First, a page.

Archive for January, 2009

Brief Comments

January 30, 2009

Sorry about the lack of posts, but I have been either out of contact or busy.

I was surprised by the size of the OCR cut.  I was picking no more than 100 points.

The continuing trade deficit concerns me.  We need to continue our focus on trade liberalisation and on improving our export performance.

There is a general strike on in France today.  I am not sure how this is going to advance the cause of those suffering from the financial crisis, but it is certainly inconveniencing many people.

I have yet to hear anything from the speakers at Davos that fills me with encouragement about the global financial future.  Pretty much all the sessions are watcheable on the web on the World Economic Forum website.

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Relative Value Of Currencies

January 24, 2009

The latest iteration of the Big Mac Index is in the latest Economist New Zealand isn’t featured but at current exchange rates a Big Mac in New Zealand costs around US$2.50.  This puts us back as aa currency well undervaalued when compared to the US$.  As recently as July we were seen as slightly overvalued on this index. 

The Swiss should, I think, take note of the strength of their currency.  I am very worried about the competitiveness of their economy.  Last February I recall the Big Mac index showed that Iceland had the world’s most overvalued currency.  What has happened to Iceland since then???

EU Agricultural Subsidies And The WTO Round

January 24, 2009

I am getting even more worried about the WTO Doha Development Agenda negotiations.  The rise in protectionist sentiment in major economies is unhelpful to the conclusion of the negotiations.  But structural issues inside the EU are also proving unhelpful.

I haven’t seen any of the MAF or MFAT internal reporting on the agriculture component of the negotiations for over four years so i may be wrong here.  But the impression i had was that New Zealand (and Australia) believed that the world had gone through a fundamental change.  Subsidies were no londer as important to the operation of the EU’s common agirculture policy.  So when I called for the world to accept a minimilast outcome from the current negotiations based around agreement to abolish export subsidies once and for all, coupled with some modest action to trim levels of domestic subsidisation, I was told that I was a fool and that this was not nearly good enough.  EU agreement to end export subsidies was going to happen anyway and EU domestic subsidies were too expensive to sustain.  What I was suggesting was therefore non-meaningful.  What was needed was progress on market access also.

Well has the world changed?  According to my research we don’t just have a resumption of EU export subsidies but we have an increase in domestic subsidies and a return of our old friend the “butter mountain”.  There is also a “skimmed Milk powder mountain” developing.  The EU has just agreed to buy 30,000 tonnes of butter at a guaranteed price of 2,299 Euro a tonne and 109,000 tonnes of SMP at 1,698 Euro a tonne (the current world price is around 1,400 Euro a tonne).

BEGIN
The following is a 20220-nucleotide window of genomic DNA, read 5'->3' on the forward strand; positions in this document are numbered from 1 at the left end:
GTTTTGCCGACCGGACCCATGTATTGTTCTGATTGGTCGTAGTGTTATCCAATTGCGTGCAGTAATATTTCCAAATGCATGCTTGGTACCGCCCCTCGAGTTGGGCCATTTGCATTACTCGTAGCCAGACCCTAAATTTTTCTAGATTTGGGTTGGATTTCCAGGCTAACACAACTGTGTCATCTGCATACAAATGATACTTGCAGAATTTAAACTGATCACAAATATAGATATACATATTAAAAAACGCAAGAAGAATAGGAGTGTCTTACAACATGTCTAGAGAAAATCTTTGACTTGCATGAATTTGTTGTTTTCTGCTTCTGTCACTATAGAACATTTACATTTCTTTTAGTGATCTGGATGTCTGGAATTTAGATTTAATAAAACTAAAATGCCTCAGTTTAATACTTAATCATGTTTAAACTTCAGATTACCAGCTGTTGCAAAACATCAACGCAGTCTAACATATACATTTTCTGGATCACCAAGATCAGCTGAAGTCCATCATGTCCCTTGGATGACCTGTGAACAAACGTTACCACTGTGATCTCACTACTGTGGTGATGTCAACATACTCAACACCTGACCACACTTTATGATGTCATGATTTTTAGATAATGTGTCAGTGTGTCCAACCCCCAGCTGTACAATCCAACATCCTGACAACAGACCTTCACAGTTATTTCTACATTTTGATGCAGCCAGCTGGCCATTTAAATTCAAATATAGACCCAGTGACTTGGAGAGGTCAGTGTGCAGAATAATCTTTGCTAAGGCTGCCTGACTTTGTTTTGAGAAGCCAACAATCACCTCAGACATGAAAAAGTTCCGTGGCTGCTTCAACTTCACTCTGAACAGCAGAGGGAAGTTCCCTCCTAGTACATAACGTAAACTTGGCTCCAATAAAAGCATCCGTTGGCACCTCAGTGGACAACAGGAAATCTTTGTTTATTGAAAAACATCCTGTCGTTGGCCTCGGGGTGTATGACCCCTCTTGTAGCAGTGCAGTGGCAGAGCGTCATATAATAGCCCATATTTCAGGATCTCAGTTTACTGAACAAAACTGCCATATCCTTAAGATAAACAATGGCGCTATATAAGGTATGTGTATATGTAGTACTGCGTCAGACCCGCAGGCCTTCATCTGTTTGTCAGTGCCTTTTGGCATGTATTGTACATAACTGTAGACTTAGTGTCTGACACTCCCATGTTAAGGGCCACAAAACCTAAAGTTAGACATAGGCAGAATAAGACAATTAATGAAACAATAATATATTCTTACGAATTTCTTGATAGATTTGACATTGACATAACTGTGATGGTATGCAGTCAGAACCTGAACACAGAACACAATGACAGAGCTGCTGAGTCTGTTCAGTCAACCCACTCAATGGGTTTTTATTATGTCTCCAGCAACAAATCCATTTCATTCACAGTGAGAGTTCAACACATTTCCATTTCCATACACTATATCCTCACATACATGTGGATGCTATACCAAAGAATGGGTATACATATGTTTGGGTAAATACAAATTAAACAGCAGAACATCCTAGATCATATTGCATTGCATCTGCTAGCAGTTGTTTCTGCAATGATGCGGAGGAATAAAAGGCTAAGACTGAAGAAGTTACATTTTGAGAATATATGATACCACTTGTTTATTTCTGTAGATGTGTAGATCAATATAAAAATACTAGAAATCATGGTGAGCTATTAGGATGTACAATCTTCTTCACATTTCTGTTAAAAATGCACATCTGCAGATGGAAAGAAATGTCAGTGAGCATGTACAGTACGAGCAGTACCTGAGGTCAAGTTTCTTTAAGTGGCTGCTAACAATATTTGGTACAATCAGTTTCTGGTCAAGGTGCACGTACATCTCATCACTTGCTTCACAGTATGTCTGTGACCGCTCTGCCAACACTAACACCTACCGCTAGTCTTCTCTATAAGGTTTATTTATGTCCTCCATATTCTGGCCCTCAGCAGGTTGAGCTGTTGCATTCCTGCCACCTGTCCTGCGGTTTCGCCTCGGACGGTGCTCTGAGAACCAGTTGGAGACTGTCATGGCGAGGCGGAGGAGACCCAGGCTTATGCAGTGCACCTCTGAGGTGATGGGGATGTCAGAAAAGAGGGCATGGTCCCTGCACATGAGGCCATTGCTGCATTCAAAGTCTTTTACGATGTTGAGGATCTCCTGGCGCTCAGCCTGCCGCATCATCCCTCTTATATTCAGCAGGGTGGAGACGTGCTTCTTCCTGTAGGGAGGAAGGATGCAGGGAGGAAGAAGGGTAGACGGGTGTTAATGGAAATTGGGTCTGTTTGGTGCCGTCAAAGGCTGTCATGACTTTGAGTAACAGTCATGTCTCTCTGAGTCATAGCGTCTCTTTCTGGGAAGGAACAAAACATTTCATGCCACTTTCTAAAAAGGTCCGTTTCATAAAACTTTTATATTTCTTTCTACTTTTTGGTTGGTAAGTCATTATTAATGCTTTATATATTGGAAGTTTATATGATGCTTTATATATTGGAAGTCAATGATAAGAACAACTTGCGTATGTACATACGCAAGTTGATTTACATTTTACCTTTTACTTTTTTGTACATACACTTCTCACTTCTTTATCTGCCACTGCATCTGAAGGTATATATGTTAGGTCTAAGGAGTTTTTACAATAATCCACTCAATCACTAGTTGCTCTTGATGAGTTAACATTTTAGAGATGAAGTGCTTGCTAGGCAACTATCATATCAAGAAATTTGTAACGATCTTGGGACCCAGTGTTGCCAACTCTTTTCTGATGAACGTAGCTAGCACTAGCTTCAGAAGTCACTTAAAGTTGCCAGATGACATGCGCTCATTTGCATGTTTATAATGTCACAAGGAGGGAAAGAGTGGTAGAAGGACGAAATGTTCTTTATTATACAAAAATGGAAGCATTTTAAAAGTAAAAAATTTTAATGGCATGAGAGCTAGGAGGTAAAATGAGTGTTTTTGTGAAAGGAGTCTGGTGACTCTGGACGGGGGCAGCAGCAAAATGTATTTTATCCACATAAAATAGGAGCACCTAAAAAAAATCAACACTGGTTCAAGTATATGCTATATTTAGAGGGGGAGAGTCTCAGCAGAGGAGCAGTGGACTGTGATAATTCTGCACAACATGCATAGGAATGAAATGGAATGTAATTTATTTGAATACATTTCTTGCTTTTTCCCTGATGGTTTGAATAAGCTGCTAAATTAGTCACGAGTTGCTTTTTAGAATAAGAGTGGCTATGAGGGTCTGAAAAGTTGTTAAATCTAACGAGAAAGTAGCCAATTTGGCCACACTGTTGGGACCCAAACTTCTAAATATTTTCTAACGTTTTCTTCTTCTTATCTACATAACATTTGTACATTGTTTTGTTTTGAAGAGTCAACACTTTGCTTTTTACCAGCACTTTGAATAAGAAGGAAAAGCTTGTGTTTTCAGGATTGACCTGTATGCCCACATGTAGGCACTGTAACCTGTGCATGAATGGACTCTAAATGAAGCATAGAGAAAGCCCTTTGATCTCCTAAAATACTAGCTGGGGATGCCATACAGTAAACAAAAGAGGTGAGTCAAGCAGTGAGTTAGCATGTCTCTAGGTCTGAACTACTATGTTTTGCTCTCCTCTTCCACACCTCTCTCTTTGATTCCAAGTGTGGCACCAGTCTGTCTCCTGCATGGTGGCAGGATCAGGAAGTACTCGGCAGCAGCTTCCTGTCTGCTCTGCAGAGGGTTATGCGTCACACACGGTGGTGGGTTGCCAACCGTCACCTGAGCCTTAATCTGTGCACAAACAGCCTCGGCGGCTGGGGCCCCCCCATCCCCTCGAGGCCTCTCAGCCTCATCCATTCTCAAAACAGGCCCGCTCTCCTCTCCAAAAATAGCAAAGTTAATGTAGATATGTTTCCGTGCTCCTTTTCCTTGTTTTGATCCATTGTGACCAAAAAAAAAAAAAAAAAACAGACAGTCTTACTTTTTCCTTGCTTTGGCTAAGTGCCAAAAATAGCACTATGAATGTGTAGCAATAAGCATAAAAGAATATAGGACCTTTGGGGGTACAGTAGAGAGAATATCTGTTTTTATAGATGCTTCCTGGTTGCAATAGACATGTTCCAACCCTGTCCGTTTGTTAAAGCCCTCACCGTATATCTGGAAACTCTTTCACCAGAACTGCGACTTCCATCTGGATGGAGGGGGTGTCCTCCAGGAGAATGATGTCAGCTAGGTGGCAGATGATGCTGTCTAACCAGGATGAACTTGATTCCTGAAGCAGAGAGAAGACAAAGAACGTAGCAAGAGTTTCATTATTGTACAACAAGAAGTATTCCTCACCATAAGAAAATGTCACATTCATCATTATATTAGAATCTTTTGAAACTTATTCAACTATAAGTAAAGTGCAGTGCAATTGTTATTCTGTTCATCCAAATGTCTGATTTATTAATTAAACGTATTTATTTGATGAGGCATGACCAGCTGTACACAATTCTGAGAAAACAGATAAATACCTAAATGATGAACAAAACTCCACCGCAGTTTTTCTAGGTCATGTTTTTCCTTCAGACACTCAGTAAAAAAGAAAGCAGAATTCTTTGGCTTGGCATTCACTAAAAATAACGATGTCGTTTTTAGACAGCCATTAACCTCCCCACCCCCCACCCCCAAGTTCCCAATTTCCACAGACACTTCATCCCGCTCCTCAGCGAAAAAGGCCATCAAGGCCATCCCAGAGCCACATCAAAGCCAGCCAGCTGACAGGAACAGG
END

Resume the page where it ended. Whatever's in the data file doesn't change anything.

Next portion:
Why am I worried about the Doha Round?  Because we are going to be lucky to hold the exisiting text, let alone improve upon it.  The Round haas floundered so far because countries like New Zealand, the US and Australia have been saying that we need to secure more commitments, particularly on market access.  In current circumstances expectations of further improvement to the text looks to be highly optimistic.

I don’t believe that the Round is necessarily dead, but I suspect that business as usual is not going to be an option.  I think that a fundamental re-think is going to be needed about a strategy for getting the negotiations completed.  This is only going to come at the political level.  In this context, next week’s discussions at Davos are well timed.  These won’t achieve a breakthrough, but they could start some new ways of thinking about this negotiation in the run up to the G20 meeting in April.

My suggestion would be for Ministers to stop looking at the negotiation in terms of the pillars – agriculture, non-agricultural market access, services etc.  and instead look at what can be realistically be achieved in current market circumstances.  What will need to be done in other areas to keep the EU to its current position on the abolition of agricultural subsidies and cuts to domestic subsidies?  The answer will be some modest cuts in industrial tariffs and some modest forward movement on services.  Countries can leave expectations of substantial improvement in market access conditions to bilateral and regional trade negotiations.

This formula has hope of achieving an outcome, maybe before the end of this year.  It will achieve a meaningful outcome and allow the WTO to consolidate its functions.  Continuing along the current negotiating track carries the risk of failure.  That will be a disaster for the global economy.